“You only tease the ones you love,” Boehner told reporters after the closed meeting at Republican Party headquarters Tuesday.

Lawmakers tended to take the speaker’s criticism in stride, but “some members were offended,” said Rep. John Fleming, R-La.

Boehner appeared to win over lawmakers, though, when he insisted “there’s no secret conspiracy to have comprehensive immigration reform pass,” Fleming said.

But the speaker did not rule out taking up immigration bills this year.

“We’re going to continue to work with our members and to have discussions and to see if there’s a way forward,” Boehner said.

Attention on the House has intensified as the window for passing legislation narrows with the coming November election. A year after the Senate passed the most comprehensive immigration overhaul in a generation, the House has yet to act.

Republicans have argued that they cannot consider immigration reform because they do not trust that President Barack Obama will enforce whatever laws they may pass — arguments Boehner reiterated Tuesday.

But the GOP’s reluctance has prompted the White House to consider using executive powers to make changes in immigration policy if Congress fails to act.

Advocates for immigration reform have continued to pressure the House — and the administration — to halt deportations. Protests outside the White House led to several arrests this week. More than 250 evangelical leaders rallied Tuesday morning outside the Capitol.

“We’re trying to line up the votes,” said Rep. Mario Diaz-Balart of Florida, a leading GOP advocate of immigration overhaul. “Every day we’re getting more and more.”

AFP Photo/Jim Watson

Rep. Michael Grimm Of New York To Face Charges In Campaign Probe

By Lisa Mascaro and Michael A. Memoli, Tribune Washington Bureau

WASHINGTON — A Republican congressman is expected to face charges in a long-running federal investigation into campaign irregularities, but will continue serving in office, his lawyer said Friday.

Rep. Michael R. Grimm, a combat Marine and former FBI agent who represents Staten Island and other parts of New York, has been under investigation for more than two years in what his attorney called a “politically motivated vendetta.”

“The U.S. Attorney’s office has disclosed its intent to file criminal charges against Congressman Grimm,” attorney William J. McGinley said in a statement. “We are disappointed by the government’s decision, but hardly surprised…. Congressman Grimm asserts his innocence of any wrongdoing. When the dust settles, he will be vindicated.”

The U.S. attorney’s office in New York declined to comment.

Much of the congressman’s second term has been dogged by the investigation, which raised questions about his tough-on-crime image. His web site says that at the FBI, Grimm worked “tackling corruption in politics & beyond.”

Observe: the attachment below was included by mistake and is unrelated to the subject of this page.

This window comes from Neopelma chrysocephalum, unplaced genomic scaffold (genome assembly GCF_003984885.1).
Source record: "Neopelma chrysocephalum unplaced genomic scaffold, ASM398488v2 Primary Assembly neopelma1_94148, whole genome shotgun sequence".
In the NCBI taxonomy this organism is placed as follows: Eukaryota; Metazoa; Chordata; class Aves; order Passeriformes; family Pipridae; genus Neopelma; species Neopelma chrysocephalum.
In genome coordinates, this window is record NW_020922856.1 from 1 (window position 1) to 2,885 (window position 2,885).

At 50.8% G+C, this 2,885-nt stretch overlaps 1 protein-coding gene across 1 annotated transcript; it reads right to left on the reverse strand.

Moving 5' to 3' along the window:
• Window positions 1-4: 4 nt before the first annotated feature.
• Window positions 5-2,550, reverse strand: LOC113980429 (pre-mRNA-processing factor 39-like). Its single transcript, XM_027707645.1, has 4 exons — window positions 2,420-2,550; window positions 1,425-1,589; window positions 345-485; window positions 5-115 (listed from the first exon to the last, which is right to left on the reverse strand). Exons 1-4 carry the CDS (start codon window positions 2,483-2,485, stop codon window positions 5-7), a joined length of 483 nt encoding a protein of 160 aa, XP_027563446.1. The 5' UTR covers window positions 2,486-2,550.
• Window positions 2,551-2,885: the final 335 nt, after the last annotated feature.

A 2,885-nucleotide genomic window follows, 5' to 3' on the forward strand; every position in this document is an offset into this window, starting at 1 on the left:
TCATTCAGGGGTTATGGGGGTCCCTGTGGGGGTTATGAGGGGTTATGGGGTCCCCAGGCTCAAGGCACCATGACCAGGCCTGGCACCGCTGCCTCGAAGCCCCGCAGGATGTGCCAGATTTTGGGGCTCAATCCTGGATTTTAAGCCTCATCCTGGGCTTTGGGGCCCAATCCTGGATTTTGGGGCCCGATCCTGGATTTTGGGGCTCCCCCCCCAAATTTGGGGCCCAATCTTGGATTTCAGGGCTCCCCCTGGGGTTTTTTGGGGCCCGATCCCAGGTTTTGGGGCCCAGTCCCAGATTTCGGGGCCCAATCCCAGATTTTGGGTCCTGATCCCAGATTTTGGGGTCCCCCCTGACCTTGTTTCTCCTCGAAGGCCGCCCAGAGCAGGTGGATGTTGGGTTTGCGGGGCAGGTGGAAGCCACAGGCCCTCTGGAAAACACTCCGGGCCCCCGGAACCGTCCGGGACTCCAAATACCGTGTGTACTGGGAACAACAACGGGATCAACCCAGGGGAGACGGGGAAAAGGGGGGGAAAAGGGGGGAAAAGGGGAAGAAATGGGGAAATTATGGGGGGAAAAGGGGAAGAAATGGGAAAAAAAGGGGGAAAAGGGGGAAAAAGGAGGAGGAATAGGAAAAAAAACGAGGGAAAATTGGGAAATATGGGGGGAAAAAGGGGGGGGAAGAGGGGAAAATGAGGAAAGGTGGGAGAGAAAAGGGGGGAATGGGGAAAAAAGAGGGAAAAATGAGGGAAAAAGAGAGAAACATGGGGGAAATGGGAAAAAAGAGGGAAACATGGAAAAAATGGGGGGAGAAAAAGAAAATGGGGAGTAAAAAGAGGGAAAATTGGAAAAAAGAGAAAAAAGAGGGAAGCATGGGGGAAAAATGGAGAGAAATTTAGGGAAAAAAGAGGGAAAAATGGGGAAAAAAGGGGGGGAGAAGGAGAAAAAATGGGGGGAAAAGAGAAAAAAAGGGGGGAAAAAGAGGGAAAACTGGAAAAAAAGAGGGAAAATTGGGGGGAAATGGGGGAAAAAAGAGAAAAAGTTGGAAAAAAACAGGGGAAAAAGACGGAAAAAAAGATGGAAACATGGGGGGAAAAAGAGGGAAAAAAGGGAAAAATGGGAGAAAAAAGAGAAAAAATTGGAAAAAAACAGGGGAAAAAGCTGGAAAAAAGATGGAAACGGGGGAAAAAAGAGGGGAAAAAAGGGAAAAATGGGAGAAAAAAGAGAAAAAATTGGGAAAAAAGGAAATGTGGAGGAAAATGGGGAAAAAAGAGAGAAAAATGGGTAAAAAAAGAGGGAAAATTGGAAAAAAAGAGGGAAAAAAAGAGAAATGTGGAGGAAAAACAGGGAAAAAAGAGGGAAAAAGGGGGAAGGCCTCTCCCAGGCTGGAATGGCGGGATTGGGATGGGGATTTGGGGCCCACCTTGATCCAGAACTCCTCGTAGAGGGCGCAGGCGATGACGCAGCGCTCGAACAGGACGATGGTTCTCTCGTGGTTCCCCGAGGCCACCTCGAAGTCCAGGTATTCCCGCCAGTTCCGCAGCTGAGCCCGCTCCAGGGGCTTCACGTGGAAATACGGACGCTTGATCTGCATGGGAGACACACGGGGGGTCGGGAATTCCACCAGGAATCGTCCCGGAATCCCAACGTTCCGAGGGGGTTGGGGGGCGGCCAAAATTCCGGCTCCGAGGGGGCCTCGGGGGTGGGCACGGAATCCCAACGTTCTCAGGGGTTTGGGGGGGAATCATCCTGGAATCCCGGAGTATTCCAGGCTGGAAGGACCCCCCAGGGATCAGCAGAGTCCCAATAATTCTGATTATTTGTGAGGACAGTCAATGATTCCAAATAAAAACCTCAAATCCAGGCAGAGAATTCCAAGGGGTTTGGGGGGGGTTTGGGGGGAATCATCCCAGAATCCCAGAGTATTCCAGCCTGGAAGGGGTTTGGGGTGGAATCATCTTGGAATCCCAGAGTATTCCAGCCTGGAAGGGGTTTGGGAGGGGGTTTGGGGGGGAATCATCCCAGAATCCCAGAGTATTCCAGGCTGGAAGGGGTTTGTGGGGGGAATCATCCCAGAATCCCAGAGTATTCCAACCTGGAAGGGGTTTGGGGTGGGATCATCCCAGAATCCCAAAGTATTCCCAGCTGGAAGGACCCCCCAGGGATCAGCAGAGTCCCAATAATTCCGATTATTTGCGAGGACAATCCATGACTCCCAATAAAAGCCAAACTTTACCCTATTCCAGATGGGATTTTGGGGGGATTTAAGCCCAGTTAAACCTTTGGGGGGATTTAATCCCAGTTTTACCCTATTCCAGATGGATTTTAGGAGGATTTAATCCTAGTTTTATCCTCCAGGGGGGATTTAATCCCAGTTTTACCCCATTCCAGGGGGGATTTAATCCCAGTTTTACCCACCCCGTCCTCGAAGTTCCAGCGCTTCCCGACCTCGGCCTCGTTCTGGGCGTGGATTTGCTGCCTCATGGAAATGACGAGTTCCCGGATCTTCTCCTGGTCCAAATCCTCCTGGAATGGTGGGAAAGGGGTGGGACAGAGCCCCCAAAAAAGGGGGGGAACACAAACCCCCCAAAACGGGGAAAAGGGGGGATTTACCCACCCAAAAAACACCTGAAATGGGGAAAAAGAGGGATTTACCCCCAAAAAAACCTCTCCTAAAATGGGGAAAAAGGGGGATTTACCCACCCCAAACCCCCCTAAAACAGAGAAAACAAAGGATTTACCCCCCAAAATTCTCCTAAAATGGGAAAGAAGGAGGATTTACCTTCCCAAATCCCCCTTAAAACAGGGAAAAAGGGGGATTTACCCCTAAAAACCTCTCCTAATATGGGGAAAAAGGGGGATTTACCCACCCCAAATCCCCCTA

Earlier this year, Grimm threatened to throw a New York TV reporter off a Capitol balcony after the journalist asked the congressman about the investigation. Grimm later apologized.

Democrats are certain to intensify their efforts to reclaim his seat this fall. President Barack Obama carried the district in 2012.

Investigations of Grimm surfaced amid reports, including in The New York Times, that fundraising for his first campaign came in part from his relation to an Israeli citizen who is an aide to an Orthodox rabbi, and may have violated limits on campaign giving — and prohibitions on giving by foreigners.

AFP Photo/Alex Wong

Speaker Boehner Invites Pope Francis To Address Congress

By Lisa Mascaro and Michael A. Memoli, Tribune Washington Bureau

WASHINGTON — Speaker John A. Boehner has invited Pope Francis to deliver a joint address to Congress, in what would be the first such session by the head of the Catholic Church.

The invitation was made on the first anniversary of popular pope’s election, and meshes with efforts by Republicans to portray the party as more engaged on the issues of poverty and inequality that have been priorities for Pope Francis.

“Pope Francis has inspired millions of Americans with his pastoral manners and servant leadership,” wrote Boehner, a Roman Catholic, in the invitation letter, noting “his tireless call for the protection of the most vulnerable among us.”

Boehner noted that “these principles are among the fundamentals of the American idea. And though our nation sometimes fails to live up to these principles, at our best we give them new life as we seek the common good.”

The pope has not yet accepted the invitation, but the visit would not likely be until next year. This month President Barack Obama is traveling to Italy and will meet with the pope at the Vatican.

Congress occasionally convenes for joint meetings with the president and heads of state in the House chamber, but officials said a pope has never delivered such an address. Pope Benedict visited Washington in 2008.

Catholics remain an important voting bloc for both parties, coveted as a bellwether of the national mood.

In Congress, an estimated 160 lawmakers are Catholic, including Rep. Nancy Pelosi (D-CA) the minority leader, while more than half identify with a Protestant denomination, according to the Pew Research Religion and Public Life Project.

Photo: Catholic Church (England and Wales) via Flickr